People seem to like to cite physics without actually demonstrating they are thinking about the geometry and physics of the situation. A few things of note in the context of powder (some of which is a bit of a repeat of some posts above):
1) Surface area good. Especially underfoot
2) Sidecut is bad. Or framed another way, the greater the proportion of total surface area underfoot the better.
3) A modern really fat waisted ski is not materially harder to turn in more than a few inches of powder than a narrow ski is on firmer snow. The physics of turning in soft snow as deep as your ski is wide is quite different than turning on edge on firmer snow.
4) Ski shape matters. My 5'7" spouse's Praxis Powders are, at their widest point, ten mm narrower than the La Nina is at its widest point. Despite the Protest's 128 mm waist. Stance width is driven by widest point. Not waist. And many - probably most - modern powder oriented skis have less of a waist to widest differential than other designs. So their widest point may not be materially wider (or even as wide) as a more conventional design - despite rather different waist widths.
5) "Edge" does not matter in powder. It matters for access (to or from) in the resort. Or, often, ridge tops and maybe valleys for things like heli.
6) With respect to surface area and powder - more surface, especially underfoot - is better. Except as constrained by practical concerns. There does get to be a point where a ski gets too long. Or where, out of the pow/slush/corn, edge and handling on firm snow matter.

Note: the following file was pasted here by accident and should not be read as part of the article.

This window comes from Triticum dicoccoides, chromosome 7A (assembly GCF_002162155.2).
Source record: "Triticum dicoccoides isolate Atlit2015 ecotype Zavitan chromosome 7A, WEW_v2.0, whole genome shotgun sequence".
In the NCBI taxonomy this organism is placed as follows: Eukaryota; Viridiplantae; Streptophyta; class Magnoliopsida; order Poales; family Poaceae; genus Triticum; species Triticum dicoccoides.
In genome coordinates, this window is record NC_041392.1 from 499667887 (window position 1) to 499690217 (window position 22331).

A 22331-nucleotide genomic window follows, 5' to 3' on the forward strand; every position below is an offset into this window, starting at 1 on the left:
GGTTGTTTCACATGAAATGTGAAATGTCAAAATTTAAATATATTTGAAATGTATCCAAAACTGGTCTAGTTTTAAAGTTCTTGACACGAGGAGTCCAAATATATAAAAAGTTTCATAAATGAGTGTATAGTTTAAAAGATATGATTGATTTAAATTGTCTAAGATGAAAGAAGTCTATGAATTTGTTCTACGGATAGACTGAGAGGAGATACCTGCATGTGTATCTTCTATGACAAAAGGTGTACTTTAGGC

7) For those citing stance width as a big deal. It might be worth considering that 1 cm is less than half an inch - so a ski that is 15mm "wider" (say going from 100 to 115) is 7.5 mm wider each side of the center. Or, rounding up, let's call it 1/3 of an inch. So the extra stance width you'd introduce by skis 15 mm wider at their widest (again, likely not the case with wider waisted modern skis) is a hair over a half inch total (between the two skis).
In short, 120mm underfoot and 175cm can make total sense - depending on intended use and skier size. And certainly makes plenty of sense for normal size women and smaller guys.
If anything, bigger skiers are cheated by the fact that other practical considerations limit ski designs so that we can not normally get as much proportional surface area as a smaller skier can.
IIRC Garywaynes are like 180 underfoot and 175 long. In their element, they are a hoot (not so much out of it).